Hurdles you may face while managing and disposing of commercial waste
Commercial waste Management
Commercial waste makes up a major chunk of waste generated in the UK. In fact, the variety of commercial waste is much more than rubbish generated in households. All the garbage generated in offices, shops, hotels, restaurants, malls and factories make up the vast amount of all garbage. There are biodegradable, non-biodegradable, recyclable, non-recyclable, toxic as well as hazardous material among all the junk generated throughout the country. The variety and toxicity of commercial waste make it difficult to manage business waste.
Varying garbage stream
Incineration is one of the best ways to get rid of harmful and toxic materials, and many commercial establishments send their junk for incineration. However, the wide variety of business rubbish and changing stream of garbage poses difficulties in incinerating. Owing to this and the requirement of maintaining very high-temperature incinerators are not always able to maintain a specific rate of combustion. This poses a problem in complying with rubbish disposal regulations. Besides, incineration itself is not a complete solution regarding management of garbage. Incinerators generate a lot of toxic smoke that is emitted into the air and pollutes the air we breathe in. Moreover, the toxic ash resulting from burning materials has no other way but to end in landfills which pollute land and underground water resources.
High cost of disposal
Business establishments, especially industrial units generate a lot of toxic and harmful liquid and solid rubbish. Rubbish management regulations state that electrical and electronic junk such as computers, monitors, scanners, printers, refrigerators, television and other electronic and electrical junk should be recycled as far as possible. However, the regulations propose to put the onus of environmental degradation on the producer of consumer items. It states that producers should bear the cost of garbage management since they are responsible for the environmental cost of the products they are manufacturing. So if you are to go by the regulations enshrined in the junk management policies of the government then they have to bear lion’s share of the cost of disposal which will effectively increase product prices.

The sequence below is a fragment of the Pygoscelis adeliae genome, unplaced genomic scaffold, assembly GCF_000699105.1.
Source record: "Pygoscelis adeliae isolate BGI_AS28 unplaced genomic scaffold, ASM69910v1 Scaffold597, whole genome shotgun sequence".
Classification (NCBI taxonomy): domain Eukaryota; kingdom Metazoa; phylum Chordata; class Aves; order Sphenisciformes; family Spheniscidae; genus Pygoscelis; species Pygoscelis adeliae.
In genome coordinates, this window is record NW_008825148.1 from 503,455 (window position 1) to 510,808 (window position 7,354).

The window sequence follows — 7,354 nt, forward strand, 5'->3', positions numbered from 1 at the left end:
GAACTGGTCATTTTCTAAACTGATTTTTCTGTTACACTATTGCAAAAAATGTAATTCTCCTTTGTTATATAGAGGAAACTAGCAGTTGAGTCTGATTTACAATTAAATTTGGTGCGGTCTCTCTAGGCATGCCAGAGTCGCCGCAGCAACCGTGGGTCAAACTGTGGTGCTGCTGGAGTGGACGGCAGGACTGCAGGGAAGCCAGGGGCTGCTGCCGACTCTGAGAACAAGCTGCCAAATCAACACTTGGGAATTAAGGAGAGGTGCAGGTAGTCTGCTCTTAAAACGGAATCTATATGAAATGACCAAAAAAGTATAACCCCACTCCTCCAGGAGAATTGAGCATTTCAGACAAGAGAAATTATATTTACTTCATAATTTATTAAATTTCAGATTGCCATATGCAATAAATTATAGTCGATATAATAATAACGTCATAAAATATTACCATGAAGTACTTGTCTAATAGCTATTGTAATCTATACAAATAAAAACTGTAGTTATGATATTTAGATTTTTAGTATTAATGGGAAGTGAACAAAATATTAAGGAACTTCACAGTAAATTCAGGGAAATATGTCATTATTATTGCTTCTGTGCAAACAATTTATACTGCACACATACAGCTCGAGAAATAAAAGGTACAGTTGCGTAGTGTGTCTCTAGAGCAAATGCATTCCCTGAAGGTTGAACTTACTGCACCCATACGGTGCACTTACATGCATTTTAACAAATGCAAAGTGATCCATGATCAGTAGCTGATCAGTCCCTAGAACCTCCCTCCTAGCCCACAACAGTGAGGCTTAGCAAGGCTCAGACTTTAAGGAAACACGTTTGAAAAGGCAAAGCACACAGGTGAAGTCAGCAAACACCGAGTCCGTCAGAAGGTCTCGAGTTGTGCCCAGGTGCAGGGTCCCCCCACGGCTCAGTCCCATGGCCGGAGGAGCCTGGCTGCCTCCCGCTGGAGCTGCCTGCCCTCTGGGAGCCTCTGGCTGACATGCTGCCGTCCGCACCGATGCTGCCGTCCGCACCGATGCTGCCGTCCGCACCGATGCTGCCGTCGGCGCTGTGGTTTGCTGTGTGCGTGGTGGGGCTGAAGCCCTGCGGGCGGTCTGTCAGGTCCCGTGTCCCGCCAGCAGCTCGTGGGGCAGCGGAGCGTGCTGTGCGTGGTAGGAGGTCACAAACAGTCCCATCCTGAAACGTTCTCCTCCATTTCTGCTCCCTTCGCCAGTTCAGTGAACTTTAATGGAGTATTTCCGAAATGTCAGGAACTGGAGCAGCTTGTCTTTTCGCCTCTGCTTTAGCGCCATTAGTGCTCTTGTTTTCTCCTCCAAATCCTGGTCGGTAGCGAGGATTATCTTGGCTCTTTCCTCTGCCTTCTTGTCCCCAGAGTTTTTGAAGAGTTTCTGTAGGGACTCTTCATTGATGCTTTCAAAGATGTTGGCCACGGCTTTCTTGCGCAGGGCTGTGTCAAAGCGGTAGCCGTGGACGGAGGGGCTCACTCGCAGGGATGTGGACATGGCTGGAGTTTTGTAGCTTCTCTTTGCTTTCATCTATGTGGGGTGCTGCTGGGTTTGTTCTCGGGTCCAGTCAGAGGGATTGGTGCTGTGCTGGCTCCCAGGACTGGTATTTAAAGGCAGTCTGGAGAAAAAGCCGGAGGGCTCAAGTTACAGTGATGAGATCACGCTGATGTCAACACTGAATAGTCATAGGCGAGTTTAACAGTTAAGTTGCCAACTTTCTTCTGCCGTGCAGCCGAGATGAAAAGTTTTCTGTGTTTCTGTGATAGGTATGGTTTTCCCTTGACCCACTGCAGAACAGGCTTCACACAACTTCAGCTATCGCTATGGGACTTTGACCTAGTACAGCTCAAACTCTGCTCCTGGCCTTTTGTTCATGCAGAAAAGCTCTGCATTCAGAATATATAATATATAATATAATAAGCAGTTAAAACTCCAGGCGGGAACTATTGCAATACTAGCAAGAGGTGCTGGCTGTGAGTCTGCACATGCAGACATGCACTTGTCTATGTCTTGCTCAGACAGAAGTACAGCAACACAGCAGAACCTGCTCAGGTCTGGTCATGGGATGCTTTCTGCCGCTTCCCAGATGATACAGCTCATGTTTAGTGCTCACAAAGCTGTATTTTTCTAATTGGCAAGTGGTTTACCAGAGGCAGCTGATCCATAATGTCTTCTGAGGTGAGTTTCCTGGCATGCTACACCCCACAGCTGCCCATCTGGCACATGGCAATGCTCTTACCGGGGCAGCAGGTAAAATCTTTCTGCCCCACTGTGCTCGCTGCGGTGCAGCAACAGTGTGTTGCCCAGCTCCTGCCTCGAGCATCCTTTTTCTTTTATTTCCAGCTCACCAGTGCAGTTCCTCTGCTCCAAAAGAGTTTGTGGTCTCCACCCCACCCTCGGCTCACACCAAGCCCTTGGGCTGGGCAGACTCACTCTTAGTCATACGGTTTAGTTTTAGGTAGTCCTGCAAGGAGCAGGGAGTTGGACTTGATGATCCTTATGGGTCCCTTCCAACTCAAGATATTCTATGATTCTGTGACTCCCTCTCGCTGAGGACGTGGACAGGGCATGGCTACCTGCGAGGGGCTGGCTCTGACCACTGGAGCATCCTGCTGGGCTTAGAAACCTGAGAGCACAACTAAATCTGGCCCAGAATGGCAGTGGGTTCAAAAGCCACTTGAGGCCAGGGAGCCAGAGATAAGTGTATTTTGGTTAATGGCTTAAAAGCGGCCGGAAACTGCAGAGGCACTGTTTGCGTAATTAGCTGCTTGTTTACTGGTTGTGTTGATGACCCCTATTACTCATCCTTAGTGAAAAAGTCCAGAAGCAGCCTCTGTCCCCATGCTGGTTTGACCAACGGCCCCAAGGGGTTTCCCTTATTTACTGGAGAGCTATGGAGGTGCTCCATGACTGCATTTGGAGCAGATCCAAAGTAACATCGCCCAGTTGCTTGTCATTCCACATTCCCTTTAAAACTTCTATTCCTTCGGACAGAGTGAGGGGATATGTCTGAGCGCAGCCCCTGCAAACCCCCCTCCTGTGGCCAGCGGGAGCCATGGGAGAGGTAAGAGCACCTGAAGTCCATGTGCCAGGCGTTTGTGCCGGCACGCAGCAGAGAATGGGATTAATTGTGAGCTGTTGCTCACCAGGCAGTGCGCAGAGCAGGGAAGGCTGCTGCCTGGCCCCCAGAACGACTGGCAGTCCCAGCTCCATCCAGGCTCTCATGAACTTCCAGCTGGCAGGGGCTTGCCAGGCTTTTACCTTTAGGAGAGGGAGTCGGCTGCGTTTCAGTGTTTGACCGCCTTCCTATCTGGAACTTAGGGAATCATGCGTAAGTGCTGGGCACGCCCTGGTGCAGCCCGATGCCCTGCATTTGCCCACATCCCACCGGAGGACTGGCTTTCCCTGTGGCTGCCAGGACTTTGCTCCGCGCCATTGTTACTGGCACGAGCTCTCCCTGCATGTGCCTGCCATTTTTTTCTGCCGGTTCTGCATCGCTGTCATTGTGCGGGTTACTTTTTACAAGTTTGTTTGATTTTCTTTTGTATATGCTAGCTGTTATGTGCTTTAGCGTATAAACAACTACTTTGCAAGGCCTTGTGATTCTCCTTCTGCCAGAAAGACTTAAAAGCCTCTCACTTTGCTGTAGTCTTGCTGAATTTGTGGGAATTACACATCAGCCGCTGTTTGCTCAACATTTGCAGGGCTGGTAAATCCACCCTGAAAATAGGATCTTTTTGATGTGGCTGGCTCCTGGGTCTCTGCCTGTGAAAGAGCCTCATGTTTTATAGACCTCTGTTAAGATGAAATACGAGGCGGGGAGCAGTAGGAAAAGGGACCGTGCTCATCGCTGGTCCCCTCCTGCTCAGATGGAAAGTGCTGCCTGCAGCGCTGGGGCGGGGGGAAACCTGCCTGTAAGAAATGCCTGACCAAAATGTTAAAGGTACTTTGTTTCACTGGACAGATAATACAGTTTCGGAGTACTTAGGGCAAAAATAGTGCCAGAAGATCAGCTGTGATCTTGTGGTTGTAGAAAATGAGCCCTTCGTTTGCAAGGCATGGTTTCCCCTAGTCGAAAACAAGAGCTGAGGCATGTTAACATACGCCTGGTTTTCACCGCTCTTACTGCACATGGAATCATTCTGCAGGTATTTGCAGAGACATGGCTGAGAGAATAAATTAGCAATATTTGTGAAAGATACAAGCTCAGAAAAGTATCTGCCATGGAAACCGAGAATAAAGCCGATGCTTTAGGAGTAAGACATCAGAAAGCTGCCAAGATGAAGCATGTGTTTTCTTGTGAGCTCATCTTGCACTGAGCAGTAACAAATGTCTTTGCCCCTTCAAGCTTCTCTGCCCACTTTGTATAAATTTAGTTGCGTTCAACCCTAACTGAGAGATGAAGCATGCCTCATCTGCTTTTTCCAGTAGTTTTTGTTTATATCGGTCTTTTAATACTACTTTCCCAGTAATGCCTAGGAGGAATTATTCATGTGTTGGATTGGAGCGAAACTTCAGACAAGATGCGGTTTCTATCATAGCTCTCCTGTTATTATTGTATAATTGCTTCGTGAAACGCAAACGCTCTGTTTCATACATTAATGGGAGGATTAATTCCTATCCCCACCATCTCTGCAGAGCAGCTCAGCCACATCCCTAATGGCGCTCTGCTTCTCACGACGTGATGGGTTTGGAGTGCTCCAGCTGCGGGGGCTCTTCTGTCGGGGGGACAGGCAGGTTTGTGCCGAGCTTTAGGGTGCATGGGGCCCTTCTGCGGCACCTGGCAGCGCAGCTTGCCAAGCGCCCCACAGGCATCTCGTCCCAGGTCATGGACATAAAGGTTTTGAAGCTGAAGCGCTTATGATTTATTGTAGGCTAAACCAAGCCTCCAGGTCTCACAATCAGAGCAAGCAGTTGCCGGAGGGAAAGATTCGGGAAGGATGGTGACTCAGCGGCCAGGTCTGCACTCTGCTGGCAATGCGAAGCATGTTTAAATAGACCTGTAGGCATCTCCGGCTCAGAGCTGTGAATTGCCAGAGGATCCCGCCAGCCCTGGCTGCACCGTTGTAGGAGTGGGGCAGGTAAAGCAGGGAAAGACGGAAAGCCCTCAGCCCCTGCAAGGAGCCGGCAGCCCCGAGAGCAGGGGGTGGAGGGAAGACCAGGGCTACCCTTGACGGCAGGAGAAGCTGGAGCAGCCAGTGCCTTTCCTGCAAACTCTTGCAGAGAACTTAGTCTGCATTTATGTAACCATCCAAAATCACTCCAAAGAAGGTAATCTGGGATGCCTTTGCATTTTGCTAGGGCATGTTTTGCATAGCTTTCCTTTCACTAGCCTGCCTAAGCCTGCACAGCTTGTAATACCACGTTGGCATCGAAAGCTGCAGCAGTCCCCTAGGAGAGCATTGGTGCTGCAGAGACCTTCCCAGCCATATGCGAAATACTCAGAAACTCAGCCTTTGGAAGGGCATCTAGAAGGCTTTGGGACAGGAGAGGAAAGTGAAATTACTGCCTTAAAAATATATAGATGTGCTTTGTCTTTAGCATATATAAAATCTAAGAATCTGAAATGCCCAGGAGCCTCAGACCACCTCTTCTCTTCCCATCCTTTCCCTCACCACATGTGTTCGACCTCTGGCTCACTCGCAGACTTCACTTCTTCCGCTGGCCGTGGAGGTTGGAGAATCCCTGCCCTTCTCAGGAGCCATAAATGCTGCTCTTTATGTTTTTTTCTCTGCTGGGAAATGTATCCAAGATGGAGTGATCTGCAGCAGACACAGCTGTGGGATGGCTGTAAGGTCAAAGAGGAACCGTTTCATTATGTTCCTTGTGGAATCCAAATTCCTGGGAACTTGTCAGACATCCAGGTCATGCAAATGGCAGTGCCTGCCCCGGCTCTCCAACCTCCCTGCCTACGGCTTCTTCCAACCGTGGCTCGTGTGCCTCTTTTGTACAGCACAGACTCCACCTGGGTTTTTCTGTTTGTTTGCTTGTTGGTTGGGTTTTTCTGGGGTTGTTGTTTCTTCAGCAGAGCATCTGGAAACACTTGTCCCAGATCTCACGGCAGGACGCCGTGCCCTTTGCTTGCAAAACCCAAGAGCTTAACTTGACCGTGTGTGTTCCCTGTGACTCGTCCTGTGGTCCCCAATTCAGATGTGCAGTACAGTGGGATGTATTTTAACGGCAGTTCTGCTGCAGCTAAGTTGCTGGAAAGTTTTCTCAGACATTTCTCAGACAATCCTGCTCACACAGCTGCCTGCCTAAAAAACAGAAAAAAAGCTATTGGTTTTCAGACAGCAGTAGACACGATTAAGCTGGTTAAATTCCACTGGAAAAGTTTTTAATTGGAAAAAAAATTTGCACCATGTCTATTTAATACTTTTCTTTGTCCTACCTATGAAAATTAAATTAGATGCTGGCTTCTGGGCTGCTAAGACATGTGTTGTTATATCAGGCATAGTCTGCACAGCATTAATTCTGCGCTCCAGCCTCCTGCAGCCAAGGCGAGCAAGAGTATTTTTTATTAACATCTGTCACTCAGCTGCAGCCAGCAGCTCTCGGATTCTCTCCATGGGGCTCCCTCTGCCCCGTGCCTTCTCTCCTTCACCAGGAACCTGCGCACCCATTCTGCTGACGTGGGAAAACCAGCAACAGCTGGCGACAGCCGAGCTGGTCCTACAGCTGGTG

Fast filling up landfills and land filling charges
If you are thinking of throwing away your junk into the landfills you will have to face a number of problems. The first and most obvious problem is first filling landfills and non-availability of new landfills. So you get effectively less space for dumping the junk. Moreover, the charge for throwing garbage at landfills has been increasing steadily since the government has decided to discourage landfilling and resort to recycling and reusing procedures. Household waste is granted subsidised landfills by municipalities, but commercial entities have to pay much higher charges to dump their rubbish into the landfills. Moreover, in absence of landfills, you may have to send the junk to temporary trash centres where the garbage is further sorted to recover the recyclable material.
WEEE directives state that producers have to commit to a financial guarantee in the form of recycling insurance, an annual bank guarantee or a blocked bank account. This again makes their products costly as all these costs of bank guarantees and recycling insurance will get automatically added to product prices.
About the Author
Josh Clarke is associated with clear it Waste from the last six years. Clear it Waste is an organisation that is involved in Junk Collection London. They takes care of all Rubbish collection needs within the London area for people who need their homes and commercial establishments clean and green.